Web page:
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Mummies had deadly disease

9th October 2006

09102006_Isis400.jpgLeishmaniasis--a disease caused by microscopic parasites, like malaria, and transmitted by sand flies--results in painful skin sores and in its most vicious form causes at least 500,000 deaths worldwide every year.

Endemic to northeastern Africa, it also afflicts South and Central America as well as the Middle East; as many as 650 U.S. soldiers experienced it during the first year of the invasion of Iraq. The lethal form--visceral leishmaniasis, also known as kala azar, or black fever in the Hindi language of India, where the disease was first discovered by British doctors--is particularly prevalent in Sudan, and some authorities have claimed it originated there.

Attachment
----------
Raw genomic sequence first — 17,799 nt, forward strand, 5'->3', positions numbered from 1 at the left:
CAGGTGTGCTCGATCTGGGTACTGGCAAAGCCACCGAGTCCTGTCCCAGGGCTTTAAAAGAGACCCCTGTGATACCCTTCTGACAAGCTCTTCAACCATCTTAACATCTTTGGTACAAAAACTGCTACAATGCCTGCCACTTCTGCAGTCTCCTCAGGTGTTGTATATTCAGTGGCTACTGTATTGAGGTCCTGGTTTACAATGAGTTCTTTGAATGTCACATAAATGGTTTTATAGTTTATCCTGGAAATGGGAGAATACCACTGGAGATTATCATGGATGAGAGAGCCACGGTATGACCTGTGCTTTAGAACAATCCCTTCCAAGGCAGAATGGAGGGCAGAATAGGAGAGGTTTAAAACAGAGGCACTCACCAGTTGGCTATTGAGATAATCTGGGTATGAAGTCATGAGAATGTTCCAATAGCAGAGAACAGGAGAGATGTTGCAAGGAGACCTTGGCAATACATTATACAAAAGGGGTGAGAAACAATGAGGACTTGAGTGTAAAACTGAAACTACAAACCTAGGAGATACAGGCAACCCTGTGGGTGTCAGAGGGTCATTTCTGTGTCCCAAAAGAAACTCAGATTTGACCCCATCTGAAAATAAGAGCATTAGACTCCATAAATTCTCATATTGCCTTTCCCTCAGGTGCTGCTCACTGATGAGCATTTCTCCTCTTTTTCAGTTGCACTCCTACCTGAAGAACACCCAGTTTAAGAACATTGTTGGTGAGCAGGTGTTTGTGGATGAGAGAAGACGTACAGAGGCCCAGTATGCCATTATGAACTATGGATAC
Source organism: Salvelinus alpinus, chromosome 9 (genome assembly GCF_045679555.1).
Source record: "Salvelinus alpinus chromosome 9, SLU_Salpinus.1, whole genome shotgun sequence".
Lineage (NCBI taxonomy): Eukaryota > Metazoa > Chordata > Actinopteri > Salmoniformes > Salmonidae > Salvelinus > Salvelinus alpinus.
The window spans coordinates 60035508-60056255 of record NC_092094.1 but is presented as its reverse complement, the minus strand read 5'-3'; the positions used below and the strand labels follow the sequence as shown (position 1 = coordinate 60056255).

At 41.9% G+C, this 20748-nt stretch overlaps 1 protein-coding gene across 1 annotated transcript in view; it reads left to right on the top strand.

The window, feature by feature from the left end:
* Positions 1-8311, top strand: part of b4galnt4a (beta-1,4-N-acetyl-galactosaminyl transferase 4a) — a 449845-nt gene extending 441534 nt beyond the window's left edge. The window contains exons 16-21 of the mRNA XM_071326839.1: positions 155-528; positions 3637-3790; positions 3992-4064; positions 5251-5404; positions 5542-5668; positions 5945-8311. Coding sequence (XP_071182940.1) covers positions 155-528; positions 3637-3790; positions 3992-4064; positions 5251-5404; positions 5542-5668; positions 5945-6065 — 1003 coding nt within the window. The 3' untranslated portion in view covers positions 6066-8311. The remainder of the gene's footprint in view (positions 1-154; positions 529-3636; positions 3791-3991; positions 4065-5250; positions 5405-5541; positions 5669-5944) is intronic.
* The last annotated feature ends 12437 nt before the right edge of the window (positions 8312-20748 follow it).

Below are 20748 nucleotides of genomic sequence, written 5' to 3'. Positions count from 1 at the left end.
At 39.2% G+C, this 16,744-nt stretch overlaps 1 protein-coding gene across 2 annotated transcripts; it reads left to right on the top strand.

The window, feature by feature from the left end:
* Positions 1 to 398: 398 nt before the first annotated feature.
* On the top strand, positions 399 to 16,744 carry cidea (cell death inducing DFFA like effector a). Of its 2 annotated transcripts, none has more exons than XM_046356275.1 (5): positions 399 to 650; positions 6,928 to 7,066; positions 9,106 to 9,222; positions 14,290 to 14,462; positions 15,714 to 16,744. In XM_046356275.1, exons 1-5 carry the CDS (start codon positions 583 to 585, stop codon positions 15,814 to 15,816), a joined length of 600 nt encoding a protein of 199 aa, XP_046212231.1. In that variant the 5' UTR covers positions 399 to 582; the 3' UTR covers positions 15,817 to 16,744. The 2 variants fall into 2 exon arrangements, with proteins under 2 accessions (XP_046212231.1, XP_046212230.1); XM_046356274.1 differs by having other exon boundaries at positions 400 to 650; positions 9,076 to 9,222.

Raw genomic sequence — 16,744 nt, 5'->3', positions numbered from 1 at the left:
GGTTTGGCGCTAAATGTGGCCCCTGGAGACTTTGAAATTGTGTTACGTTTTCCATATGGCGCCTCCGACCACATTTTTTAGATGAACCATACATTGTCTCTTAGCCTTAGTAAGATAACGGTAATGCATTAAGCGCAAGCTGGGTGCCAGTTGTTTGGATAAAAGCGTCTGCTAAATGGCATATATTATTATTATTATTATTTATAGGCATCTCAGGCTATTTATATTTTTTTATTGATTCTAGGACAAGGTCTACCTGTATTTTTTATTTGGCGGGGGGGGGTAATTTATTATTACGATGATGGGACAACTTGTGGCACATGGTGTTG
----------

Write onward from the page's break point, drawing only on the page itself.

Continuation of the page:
Albert Zink of Ludwig-Maximilians University in Munich and his colleagues tested the DNA of bone samples from 91 ancient Egyptian mummies and 70 from old Nubia--modern Sudan--to determine if they had suffered from leishmaniasis. In nine of the 70 Nubian mummies--taken from graves stretching as far back as A.D. 550--mitochondrial DNA of the parasite was discovered, proving the disease was endemic at least that far back.

And it may have even more ancient roots than that; four of the Egyptian mummies carried the parasite's DNA, each dating from the Middle Kingdom period of 2050 to 1650 B.C. when trade ties with Nubia were strongest. Egyptian mummies from prior and later periods showed no sign of the disease. Details of the new research first emerged in the October issue of Emerging Infectious Diseases.

In addition to highlighting the old cultural ties between Egypt and Nubia, it also adds further weight to the theory that visceral leishmaniasis first developed in the region now known as Sudan. And the technique has been applied to other diseases, such as tuberculosis and malaria, to trace their development.

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